But latest forecasts from the CITB show the industry will still need to find 157,000 new recruits during that period.
The figure has fallen by a third from the original 232,000 prediction before the Brexit vote.
The latest Construction Skills Network data reveals that construction’s expected output over the next five years now averages 2% per annum – down from 2.5% in the forecast from January this year.
The remainder of 2016 and 2017 will see a period of limited growth and potentially a small contraction of -0.2%.
Stephen Radley, Director of Policy at CITB, said: “Our new figures reflect the increased uncertainty in a Brexit-facing world.
“Recently trading conditions have become more difficult, and margins are being further squeezed. But Brexit has introduced an unprecedented number of unknowns and construction is beginning to feel the repercussions.
“While on the whole the outlook has worsened, we do need to keep some perspective.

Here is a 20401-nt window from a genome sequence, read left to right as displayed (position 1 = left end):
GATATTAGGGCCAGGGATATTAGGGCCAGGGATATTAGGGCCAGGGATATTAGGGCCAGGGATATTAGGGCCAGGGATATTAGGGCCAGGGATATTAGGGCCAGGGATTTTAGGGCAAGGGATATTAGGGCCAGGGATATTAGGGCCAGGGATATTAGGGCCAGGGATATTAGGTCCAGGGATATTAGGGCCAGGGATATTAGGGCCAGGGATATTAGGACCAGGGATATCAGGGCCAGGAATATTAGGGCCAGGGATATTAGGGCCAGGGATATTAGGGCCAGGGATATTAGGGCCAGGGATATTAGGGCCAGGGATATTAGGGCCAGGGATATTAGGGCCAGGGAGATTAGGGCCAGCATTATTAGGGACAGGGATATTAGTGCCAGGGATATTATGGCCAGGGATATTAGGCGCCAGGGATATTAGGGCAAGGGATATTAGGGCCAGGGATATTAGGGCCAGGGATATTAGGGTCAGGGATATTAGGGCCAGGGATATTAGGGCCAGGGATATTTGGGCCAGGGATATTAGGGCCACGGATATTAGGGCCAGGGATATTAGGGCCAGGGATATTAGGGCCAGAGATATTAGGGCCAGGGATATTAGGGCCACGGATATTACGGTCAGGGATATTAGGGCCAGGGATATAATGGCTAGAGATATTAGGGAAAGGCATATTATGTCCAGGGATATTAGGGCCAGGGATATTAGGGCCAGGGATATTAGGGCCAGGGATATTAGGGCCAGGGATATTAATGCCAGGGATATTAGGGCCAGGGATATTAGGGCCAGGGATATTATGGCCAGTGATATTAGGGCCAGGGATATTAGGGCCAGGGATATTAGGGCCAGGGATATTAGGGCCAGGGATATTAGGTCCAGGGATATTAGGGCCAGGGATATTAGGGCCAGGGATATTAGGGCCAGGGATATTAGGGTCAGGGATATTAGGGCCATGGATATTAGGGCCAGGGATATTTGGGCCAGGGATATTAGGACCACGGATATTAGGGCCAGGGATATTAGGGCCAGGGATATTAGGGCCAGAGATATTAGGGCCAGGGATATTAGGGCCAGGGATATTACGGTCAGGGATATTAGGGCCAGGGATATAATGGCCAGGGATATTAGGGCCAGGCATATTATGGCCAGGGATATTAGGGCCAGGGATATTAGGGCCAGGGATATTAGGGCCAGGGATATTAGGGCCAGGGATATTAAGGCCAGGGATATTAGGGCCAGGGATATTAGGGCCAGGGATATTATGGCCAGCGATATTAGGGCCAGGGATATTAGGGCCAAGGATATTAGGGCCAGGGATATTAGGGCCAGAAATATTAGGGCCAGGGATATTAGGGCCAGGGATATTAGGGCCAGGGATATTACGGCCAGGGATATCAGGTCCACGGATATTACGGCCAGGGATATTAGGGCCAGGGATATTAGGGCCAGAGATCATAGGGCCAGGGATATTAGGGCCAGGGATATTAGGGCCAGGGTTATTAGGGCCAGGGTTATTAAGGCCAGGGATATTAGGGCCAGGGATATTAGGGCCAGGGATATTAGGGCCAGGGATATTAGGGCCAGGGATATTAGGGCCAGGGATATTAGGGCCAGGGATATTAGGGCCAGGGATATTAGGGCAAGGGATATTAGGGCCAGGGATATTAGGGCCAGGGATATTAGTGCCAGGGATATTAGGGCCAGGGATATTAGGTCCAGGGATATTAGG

“The economy is bearing up reasonably well in the wake of the uncertainty and construction has a healthy programme of major projects and infrastructure works in the pipeline.
“Projects such as Hinkley, Wylfa and HS2 will undoubtedly buoy up the sector in the medium term.
“However, delays and uncertainty over investment decisions and access to migrant labour will likely intensify as Brexit nears.
“While employers’ main focus in the short term will be to weather the storm, it’s also important that they equip their workforce with the right skills for the challenges ahead.”